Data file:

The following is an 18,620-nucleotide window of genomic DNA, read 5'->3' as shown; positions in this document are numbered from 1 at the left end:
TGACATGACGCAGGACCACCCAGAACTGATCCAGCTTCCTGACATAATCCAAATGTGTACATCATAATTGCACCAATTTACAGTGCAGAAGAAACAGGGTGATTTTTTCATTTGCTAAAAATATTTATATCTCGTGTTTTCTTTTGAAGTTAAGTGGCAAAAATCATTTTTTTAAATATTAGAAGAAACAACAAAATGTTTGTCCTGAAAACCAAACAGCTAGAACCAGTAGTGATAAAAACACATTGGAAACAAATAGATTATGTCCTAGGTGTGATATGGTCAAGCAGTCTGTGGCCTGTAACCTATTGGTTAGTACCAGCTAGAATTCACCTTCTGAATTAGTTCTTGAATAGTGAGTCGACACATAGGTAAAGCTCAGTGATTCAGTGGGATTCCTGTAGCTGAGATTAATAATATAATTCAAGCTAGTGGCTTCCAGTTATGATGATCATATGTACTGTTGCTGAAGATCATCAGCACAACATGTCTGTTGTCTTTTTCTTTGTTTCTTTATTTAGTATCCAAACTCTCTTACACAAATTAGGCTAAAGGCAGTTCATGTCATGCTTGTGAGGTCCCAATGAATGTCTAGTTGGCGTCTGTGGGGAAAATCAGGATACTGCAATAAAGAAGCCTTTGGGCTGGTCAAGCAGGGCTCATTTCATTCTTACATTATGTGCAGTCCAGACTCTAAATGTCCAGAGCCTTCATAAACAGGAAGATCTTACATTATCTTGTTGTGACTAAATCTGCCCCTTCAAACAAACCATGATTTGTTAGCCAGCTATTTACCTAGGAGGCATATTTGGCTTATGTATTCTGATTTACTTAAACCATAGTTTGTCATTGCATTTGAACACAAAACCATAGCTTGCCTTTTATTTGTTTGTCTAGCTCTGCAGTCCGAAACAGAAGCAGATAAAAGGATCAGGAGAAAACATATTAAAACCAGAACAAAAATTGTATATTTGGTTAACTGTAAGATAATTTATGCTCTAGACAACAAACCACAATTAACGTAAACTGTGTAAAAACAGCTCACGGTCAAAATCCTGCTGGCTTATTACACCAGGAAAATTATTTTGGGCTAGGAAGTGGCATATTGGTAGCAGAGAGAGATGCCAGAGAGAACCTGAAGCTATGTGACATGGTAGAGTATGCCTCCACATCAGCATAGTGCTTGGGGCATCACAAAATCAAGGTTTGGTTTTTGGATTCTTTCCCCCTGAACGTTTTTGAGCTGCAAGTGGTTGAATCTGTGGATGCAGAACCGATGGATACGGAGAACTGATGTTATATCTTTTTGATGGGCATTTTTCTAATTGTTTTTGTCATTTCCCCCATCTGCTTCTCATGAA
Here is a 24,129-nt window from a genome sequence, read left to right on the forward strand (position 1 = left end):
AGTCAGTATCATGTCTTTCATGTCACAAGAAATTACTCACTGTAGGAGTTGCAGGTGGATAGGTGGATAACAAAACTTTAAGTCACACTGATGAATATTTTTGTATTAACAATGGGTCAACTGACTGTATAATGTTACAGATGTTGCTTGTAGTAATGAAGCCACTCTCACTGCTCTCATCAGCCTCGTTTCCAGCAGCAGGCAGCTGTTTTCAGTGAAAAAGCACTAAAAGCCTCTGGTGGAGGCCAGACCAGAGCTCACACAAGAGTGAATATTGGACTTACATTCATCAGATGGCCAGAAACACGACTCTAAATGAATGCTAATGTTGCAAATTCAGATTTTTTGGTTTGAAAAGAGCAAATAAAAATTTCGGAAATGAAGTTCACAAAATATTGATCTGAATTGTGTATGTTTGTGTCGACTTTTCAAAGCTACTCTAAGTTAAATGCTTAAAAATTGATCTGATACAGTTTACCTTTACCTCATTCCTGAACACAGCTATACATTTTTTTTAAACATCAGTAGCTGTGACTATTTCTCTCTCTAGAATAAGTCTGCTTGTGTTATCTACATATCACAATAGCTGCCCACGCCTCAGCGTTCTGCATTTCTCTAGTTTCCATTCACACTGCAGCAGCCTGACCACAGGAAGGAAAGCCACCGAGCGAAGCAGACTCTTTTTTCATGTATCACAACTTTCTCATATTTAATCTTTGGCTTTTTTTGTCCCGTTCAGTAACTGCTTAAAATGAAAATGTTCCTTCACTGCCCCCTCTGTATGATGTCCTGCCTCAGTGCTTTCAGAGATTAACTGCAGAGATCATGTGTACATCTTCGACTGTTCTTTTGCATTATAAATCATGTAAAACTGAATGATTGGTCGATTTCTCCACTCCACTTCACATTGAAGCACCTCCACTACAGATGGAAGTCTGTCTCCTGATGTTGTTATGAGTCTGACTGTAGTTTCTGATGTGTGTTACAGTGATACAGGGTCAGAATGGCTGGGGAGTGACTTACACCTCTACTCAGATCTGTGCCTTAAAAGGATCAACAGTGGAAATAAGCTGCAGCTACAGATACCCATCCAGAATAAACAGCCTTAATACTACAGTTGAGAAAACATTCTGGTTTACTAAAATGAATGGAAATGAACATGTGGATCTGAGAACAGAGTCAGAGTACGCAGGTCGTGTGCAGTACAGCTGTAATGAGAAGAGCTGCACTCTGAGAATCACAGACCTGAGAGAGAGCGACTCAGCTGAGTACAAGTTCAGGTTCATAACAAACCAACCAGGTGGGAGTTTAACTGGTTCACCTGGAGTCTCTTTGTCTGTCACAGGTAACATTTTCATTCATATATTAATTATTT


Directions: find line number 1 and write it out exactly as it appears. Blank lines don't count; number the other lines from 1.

The following is an 18,620-nucleotide window of genomic DNA, read 5'->3' as shown; positions in this document are numbered from 1 at the left end: